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first12
Artist/Painter
The3LivingAndThe3Dead
Posts: 963
Los Angeles, California, US


Marciofs wrote:
A sculptor who no longer has access to a chisel, if he can't make sculpture from marble he can make from clay. It means he still can make sculpture. Even if he still needs a chisel it is just a peace of metal.

A digital artist with no access a computer is able to learn an other art and make other craft, but no longer digital art.

A sculptor with no access to ZBrush or Mudbox can use clay. He's still a painter.

A painter with no access to Artrage, Corel Painter or Photoshop can still use a canvas and paint. He's still a sculptor.

A photographer with no access to a DSLR can use an SLR. He's still a photographer.

What is a 'digital artist?' I'm not even sure what that means.

Jul 13 13 11:58 am  Link  Quote 
Photographer
Marcio Faustino
Posts: 2,016
Freiburg, Baden-Württemberg, Germany


You may be a digital sculptor or a digital painter but at the end it is all digital art that needs a computer ruing in order to create.

A digital sculptor without a computer can learn how to make real sculpture but the digital no longer exist without a computer (or a machine running). The same with digital photo, etc.

I don't like to spend my time with trolls so I am leaving the topic now.

Have a good weekend.


Marcio Faustino
Marcio Faustino - Traditional Prints
Are you an aspiring model?
Jul 13 13 03:02 pm  Link  Quote 
Photographer
Jeffrey M Fletcher
Posts: 4,344
Asheville, North Carolina, US


Marciofs wrote:
The discussion is about being dependent of a machine to work in order to be able to produce art in such media.

Yes, pretty much all photography and certainly all common types, use machines.

Jul 13 13 03:11 pm  Link  Quote 
Artist/Painter
The3LivingAndThe3Dead
Posts: 963
Los Angeles, California, US


Marciofs wrote:
You may be a digital sculptor or a digital painter but at the end it is all digital art that needs a computer ruing in order to create.

I still don't know exactly what point you are trying to make. I've lost interest in trying to get it, and I'd be surprised if anyone else here gets it.

I do know one thing for sure: any decent digital sculptor is a sculptor first.

Marciofs wrote:
I don't like to spend my time with trolls so I am leaving the topic now.

Have a good weekend.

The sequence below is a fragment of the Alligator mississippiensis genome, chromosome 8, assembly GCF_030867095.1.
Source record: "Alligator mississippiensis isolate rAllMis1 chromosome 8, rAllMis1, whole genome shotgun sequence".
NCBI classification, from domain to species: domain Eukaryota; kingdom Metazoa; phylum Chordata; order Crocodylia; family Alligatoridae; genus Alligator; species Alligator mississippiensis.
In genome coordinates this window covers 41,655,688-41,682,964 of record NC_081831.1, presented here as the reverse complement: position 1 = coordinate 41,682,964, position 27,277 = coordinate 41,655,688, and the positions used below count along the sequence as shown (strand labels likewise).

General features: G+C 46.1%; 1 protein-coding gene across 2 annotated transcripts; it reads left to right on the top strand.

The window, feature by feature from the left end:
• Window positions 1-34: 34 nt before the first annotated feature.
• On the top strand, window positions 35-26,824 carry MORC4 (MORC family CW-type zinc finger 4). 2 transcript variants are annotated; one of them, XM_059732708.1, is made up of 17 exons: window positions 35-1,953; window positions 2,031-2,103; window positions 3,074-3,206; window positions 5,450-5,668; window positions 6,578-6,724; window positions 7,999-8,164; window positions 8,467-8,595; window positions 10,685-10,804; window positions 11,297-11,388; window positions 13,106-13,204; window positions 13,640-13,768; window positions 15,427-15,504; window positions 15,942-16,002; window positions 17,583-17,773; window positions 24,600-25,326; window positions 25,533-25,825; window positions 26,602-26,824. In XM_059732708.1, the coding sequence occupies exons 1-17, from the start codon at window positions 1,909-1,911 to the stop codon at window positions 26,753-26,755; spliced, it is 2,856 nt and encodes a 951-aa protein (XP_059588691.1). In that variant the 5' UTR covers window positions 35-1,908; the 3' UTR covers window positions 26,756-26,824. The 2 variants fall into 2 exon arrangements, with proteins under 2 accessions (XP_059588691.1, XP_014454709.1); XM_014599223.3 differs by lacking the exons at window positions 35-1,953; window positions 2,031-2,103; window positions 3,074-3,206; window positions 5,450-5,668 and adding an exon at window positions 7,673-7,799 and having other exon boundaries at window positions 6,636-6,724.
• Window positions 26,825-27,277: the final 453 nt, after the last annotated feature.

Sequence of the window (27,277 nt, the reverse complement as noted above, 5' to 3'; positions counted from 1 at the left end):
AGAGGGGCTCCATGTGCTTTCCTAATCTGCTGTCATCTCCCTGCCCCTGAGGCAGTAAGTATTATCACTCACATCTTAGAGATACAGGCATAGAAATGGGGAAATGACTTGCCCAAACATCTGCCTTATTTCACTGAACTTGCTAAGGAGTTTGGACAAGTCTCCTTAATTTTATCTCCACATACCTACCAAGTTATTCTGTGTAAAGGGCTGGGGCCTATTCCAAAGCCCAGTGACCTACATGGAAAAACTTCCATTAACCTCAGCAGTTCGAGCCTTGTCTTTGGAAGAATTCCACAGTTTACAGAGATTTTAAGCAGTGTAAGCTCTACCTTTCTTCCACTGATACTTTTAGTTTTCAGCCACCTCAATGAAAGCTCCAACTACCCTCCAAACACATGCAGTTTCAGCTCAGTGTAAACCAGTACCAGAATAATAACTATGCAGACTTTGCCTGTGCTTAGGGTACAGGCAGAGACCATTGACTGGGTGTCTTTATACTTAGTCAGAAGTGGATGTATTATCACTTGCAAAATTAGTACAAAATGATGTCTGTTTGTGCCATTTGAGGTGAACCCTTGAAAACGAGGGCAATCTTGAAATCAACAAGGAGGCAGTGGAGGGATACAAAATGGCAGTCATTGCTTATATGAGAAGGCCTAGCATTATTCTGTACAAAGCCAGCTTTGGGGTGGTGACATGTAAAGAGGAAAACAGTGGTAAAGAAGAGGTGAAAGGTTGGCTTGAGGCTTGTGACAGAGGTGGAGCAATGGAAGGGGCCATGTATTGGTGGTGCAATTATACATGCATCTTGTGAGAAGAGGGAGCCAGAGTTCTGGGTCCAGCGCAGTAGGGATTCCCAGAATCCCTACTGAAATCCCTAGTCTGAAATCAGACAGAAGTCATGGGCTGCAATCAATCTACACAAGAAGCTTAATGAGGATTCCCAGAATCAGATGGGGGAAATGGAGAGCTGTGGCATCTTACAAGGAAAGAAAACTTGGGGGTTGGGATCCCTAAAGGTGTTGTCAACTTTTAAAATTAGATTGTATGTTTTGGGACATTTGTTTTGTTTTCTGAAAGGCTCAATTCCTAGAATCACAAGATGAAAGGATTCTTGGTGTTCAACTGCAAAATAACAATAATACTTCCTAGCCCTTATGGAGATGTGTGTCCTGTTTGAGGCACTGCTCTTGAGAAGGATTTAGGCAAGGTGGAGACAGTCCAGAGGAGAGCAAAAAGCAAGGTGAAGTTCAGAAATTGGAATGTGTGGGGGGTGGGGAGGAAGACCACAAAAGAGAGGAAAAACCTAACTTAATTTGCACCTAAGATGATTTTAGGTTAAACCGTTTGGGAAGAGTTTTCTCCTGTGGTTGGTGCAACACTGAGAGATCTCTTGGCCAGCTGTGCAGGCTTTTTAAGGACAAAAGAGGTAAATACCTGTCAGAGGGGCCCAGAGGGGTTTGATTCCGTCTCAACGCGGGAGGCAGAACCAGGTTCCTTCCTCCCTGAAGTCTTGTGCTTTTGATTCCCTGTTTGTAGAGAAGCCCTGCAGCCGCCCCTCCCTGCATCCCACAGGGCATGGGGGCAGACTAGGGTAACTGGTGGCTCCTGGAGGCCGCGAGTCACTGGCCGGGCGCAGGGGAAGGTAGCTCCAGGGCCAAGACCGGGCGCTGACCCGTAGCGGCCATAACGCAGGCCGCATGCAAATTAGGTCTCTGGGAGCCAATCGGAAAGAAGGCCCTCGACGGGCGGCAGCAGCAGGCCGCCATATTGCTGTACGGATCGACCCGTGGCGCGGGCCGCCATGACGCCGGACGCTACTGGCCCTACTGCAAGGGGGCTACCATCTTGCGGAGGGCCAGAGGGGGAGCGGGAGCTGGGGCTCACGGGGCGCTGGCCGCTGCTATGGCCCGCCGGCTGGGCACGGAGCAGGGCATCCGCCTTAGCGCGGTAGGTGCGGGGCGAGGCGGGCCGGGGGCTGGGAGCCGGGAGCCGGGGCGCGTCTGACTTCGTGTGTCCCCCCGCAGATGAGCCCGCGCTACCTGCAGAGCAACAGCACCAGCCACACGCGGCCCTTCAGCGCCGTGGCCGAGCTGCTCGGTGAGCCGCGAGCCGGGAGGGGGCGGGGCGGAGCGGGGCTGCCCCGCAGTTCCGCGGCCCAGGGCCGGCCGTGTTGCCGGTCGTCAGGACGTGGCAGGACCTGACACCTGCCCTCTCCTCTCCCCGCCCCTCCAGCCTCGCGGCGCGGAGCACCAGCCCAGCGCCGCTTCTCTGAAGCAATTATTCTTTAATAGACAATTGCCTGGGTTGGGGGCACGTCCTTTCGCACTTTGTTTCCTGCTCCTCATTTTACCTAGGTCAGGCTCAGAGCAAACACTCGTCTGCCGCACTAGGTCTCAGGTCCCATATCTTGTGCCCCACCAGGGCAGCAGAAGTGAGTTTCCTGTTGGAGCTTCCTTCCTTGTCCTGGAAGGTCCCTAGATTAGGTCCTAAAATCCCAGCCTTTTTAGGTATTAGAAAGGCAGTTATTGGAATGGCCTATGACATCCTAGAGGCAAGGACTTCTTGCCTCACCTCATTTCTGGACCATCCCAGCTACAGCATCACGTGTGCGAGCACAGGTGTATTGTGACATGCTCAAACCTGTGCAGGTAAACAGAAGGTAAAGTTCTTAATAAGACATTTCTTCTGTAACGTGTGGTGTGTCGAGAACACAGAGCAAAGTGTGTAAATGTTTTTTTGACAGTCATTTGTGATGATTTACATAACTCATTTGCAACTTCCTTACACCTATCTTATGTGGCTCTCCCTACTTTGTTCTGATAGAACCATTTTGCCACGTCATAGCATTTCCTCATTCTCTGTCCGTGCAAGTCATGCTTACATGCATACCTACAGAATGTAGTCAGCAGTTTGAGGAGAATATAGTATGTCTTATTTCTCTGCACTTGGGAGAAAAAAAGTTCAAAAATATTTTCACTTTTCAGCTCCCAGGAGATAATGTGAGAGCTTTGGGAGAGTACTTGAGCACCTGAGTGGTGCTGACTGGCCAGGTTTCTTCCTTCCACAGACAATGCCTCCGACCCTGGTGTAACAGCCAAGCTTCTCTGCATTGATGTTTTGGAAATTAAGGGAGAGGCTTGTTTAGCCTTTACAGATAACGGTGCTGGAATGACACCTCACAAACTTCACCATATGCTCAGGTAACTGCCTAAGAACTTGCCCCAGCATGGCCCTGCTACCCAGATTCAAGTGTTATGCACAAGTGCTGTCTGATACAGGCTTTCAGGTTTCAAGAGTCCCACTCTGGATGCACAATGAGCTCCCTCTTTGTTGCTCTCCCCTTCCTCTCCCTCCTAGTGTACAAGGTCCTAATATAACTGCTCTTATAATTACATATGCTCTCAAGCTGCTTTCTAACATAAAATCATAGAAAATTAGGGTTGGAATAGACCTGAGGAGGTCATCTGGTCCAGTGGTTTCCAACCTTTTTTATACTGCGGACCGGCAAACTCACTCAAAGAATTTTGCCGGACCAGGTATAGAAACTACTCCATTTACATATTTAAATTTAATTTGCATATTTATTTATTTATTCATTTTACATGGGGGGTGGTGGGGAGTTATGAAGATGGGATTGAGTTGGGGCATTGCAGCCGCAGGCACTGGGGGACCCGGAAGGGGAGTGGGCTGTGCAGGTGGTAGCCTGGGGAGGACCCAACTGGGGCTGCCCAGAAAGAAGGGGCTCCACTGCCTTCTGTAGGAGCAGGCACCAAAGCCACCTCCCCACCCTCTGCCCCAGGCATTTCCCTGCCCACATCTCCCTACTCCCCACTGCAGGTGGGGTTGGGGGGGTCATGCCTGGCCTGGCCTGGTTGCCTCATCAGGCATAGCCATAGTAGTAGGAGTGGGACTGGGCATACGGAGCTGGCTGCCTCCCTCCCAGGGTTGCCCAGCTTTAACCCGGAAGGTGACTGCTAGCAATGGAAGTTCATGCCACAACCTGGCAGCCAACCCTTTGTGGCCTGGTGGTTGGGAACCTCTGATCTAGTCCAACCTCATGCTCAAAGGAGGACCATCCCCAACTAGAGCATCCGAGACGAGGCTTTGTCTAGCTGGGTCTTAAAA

You should come back just long enough to apologize for this offensive remark.

Jul 13 13 04:37 pm  Link  Quote 
Photographer
AG Media 13
Posts: 227
Townsville, Queensland, Australia


The more competent the technology, the less disruption between me and the image.
Jul 14 13 02:57 pm  Link  Quote 
Photographer
Terrell Gates
Posts: 1,042
Santa Fe, New Mexico, US


I don't care.... I don't worry about it... It's just another way, another tool, in the quiver to create images...
Jul 14 13 03:08 pm  Link  Quote 
Photographer
Frozen Instant Imagery
Posts: 3,727
Dublin, Dublin, Ireland


Marciofs wrote:
"When artist depends on machines (not tools) to create; the machines' capabilities are the controlling factors of the joint creations that comes from the union of artist with machine.
An Artist's tools on the other hand can be created by the hand of the artist and is not dependent on the bureaucracy of technology."


Which made me think. How digital photographers and digital artists are limited by the technology.

Have you ever thought about it?

Yes, I've thought about it. Funnily enough, I think of shooting digital as freeing me from some of the constraints I had when shooting film.

When I was shooting film I had to choose the speed and white balance of the film before shooting. Now I can change speed from shot to shot, and I can set the white balance when I'm processing the RAWs.

As for "an artist's tools are created by the hand of the artist" - sorry, but that sounds awfully pretentious. Few painters make their own brushes, for example. Some (few, I suspect) make their own pigments, but they don't weave their own canvas, or carve their own stretchers from a piece of tree. Oh, they could, but that's not essential to the art.